Barnes, Jennifer (1) & Kasen D. (1) ((1) University of California, Berkeley; Lawrence Berkeley National Laboratory)
The coalescence of compact objects is a promising source of detectable gravitational wave (GW) signals. The science returns from a GW detection can be greatly enhanced by identifying an electromagnetic (EM) counterpart. The radioactive debris ejected in tidal tails during the inspiral of a binary neutron star system is thought to power a dim supernova-like event lasting for days after the merger. A major challenge to accurately modeling these transients is determining the opacities of the r-process material synthesized in the ejecta, as very little experimental line is data available for these heavy elements. Earlier radiative transfer studies calculated light curves assuming the opacities were similar to that of iron group elements. We test this assumption using the available experimental line data, and find that the presence of heavy elements, particularly the lanthanides, results in opacities orders of magnitude greater than that of iron alone. We refine our estimates using synthetic line lists generated through ab-initio atomic structure modeling. We compute light curves for a one-dimensional model of r-process ejecta using reasonable parameters (ejecta masses = 1e-2Msun and velocities = 0.1c). We find that the higher opacities lead to longer, flatter, and dimmer light curves than previously predicted.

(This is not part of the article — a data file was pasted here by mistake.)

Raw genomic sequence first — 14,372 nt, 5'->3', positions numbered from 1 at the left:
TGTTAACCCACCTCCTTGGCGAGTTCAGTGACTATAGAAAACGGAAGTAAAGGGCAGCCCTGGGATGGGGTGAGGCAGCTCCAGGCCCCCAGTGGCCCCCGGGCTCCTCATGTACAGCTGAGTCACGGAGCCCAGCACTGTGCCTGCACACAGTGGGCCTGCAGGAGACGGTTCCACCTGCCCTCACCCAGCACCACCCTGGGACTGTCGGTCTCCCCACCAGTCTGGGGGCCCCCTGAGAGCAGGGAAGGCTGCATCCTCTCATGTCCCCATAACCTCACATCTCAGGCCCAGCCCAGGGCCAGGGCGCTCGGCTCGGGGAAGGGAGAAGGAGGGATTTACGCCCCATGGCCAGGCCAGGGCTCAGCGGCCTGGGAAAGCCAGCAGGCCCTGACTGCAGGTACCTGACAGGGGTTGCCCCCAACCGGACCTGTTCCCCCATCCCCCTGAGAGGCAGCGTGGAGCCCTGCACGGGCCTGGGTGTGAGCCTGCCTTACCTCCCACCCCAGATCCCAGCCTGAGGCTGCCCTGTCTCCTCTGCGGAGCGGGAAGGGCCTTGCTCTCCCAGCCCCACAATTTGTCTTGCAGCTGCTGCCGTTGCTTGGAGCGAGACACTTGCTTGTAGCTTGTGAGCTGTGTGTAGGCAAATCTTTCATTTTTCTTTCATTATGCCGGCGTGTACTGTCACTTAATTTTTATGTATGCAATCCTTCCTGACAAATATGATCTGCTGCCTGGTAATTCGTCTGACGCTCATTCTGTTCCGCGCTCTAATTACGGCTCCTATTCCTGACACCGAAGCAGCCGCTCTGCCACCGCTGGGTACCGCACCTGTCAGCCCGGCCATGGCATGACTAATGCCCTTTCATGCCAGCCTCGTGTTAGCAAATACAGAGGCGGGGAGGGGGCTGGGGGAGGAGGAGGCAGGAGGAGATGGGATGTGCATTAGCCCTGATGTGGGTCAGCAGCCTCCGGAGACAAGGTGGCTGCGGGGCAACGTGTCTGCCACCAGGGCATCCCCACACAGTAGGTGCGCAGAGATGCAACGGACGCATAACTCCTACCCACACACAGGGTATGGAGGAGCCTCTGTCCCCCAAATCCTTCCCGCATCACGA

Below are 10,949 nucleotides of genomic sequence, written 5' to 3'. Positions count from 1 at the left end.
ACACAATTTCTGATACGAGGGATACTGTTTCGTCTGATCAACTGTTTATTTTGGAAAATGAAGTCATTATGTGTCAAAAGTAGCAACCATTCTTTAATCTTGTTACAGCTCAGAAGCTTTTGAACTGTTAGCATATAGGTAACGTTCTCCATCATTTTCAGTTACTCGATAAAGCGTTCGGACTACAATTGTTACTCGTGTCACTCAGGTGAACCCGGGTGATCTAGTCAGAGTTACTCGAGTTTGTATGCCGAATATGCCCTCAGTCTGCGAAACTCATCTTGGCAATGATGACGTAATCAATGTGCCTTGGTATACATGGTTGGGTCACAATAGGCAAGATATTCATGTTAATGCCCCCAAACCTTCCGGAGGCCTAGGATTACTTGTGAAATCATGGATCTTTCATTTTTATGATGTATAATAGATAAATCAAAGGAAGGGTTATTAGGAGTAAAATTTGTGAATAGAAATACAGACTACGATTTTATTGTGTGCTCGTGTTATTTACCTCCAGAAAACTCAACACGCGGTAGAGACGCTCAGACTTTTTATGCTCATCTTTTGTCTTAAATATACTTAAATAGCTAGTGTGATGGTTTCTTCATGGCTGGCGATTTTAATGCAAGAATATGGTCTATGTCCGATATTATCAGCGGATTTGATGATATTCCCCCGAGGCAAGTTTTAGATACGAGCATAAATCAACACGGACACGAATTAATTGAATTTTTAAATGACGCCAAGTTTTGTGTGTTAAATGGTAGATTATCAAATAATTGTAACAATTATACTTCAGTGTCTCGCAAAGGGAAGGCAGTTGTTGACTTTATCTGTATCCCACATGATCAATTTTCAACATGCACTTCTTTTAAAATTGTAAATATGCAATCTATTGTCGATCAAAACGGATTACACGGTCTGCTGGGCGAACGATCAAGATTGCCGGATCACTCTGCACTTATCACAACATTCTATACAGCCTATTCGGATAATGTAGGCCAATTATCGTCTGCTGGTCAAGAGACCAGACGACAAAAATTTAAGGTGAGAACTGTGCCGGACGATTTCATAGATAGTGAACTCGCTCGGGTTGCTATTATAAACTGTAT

See complete preprint –> http://adsabs.harvard.edu/abs/2013AAS…22134604B